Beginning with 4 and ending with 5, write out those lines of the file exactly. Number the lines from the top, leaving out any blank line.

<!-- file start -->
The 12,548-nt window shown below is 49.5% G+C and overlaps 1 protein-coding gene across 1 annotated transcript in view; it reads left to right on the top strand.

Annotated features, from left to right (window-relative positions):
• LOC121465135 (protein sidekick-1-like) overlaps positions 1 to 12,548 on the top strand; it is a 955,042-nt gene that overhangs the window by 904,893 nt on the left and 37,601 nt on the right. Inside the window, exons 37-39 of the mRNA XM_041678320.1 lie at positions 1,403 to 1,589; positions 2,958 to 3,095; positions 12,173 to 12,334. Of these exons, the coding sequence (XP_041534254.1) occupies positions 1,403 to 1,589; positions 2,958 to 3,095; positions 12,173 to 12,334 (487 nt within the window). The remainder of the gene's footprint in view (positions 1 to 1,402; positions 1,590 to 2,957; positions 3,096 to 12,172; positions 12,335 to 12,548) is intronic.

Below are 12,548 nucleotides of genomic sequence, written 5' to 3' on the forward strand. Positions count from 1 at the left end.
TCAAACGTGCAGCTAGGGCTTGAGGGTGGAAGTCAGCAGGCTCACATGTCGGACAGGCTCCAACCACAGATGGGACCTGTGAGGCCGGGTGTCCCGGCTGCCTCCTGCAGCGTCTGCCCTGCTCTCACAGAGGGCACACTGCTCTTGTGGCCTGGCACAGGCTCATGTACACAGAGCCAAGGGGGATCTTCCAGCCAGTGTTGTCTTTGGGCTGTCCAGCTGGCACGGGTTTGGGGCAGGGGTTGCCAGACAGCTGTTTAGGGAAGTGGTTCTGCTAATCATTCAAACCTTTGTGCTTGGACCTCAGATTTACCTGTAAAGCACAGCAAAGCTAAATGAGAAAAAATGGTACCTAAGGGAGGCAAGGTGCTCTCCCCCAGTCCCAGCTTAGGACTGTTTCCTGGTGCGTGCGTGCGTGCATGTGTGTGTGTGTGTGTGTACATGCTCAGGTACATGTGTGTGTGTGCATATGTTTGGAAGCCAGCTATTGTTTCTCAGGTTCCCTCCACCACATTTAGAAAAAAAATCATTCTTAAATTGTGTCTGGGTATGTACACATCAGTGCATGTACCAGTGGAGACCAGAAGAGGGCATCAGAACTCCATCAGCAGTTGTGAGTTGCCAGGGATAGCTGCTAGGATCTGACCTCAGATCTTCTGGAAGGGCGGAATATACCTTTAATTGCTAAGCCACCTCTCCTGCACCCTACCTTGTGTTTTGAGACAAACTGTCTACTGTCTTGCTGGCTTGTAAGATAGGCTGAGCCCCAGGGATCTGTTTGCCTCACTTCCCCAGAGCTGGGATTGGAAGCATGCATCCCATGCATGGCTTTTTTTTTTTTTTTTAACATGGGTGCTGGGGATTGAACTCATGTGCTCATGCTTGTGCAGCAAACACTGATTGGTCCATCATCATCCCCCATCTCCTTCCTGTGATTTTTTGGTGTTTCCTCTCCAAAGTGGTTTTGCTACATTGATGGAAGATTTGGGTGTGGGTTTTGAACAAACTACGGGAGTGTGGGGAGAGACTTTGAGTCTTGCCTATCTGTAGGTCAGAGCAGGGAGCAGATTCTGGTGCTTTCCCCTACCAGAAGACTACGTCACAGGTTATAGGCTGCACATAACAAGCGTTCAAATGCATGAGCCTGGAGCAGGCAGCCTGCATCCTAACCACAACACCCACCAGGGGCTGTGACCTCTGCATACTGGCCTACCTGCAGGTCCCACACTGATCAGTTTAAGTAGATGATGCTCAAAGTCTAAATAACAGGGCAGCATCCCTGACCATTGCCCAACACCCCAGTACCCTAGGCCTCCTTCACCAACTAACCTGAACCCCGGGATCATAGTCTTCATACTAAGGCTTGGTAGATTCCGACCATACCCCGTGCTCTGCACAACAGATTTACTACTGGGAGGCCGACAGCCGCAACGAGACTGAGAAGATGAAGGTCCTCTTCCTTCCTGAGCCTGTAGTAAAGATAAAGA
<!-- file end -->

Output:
Below are 12,548 nucleotides of genomic sequence, written 5' to 3' on the forward strand. Positions count from 1 at the left end.
TCAAACGTGCAGCTAGGGCTTGAGGGTGGAAGTCAGCAGGCTCACATGTCGGACAGGCTCCAACCACAGATGGGACCTGTGAGGCCGGGTGTCCCGGCTGCCTCCTGCAGCGTCTGCCCTGCTCTCACAGAGGGCACACTGCTCTTGTGGCCTGGCACAGGCTCATGTACACAGAGCCAAGGGGGATCTTCCAGCCAGTGTTGTCTTTGGGCTGTCCAGCTGGCACGGGTTTGGGGCAGGGGTTGCCAGACAGCTGTTTAGGGAAGTGGTTCTGCTAATCATTCAAACCTTTGTGCTTGGACCTCAGATTTACCTGTAAAGCACAGCAAAGCTAAATGAGAAAAAATGGTACCTAAGGGAGGCAAGGTGCTCTCCCCCAGTCCCAGCTTAGGACTGTTTCCTGGTGCGTGCGTGCGTGCATGTGTGTGTGTGTGTGTGTACATGCTCAGGTACATGTGTGTGTGTGCATATGTTTGGAAGCCAGCTATTGTTTCTCAGGTTCCCTCCACCACATTTAGAAAAAAAATCATTCTTAAATTGTGTCTGGGTATGTACACATCAGTGCATGTACCAGTGGAGACCAGAAGAGGGCATCAGAACTCCATCAGCAGTTGTGAGTTGCCAGGGATAGCTGCTAGGATCTGACCTCAGATCTTCTGGAAGGGCGGAATATACCTTTAATTGCTAAGCCACCTCTCCTGCACCCTACCTTGTGTTTTGAGACAAACTGTCTACTGTCTTGCTGGCTTGTAAGATAGGCTGAGCCCCAGGGATCTGTTTGCCTCACTTCCCCAGAGCTGGGATTGGAAGCATGCATCCCATGCATGGCTTTTTTTTTTTTTTTTAACATGGGTGCTGGGGATTGAACTCATGTGCTCATGCTTGTGCAGCAAACACTGATTGGTCCATCATCATCCCCCATCTCCTTCCTGTGATTTTTTGGTGTTTCCTCTCCAAAGTGGTTTTGCTACATTGATGGAAGATTTGGGTGTGGGTTTTGAACAAACTACGGGAGTGTGGGGAGAGACTTTGAGTCTTGCCTATCTGTAGGTCAGAGCAGGGAGCAGATTCTGGTGCTTTCCCCTACCAGAAGACTACGTCACAGGTTATAGGCTGCACATAACAAGCGTTCAAATGCATGAGCCTGGAGCAGGCAGCCTGCATCCTAACCACAACACCCACCAGGGGCTGTGACCTCTGCATACTGGCCTACCTGCAGGTCCCACACTGATCAGTTTAAGTAGATGATGCTCAAAGTCTAAATAACAGGGCAGCATCCCTGACCATTGCCCAACACCCCAGTACCCTAGGCCTCCTTCACCAACTAACCTGAACCCCGGGATCATAGTCTTCATACTAAGGCTTGGTAGATTCCGACCATACCCCGTGCTCTGCACAACAGATTTACTACTGGGAGGCCGACAGCCGCAACGAGACTGAGAAGATGAAGGTCCTCTTCCTTCCTGAGCCTGTAGTAAAGATAAAGA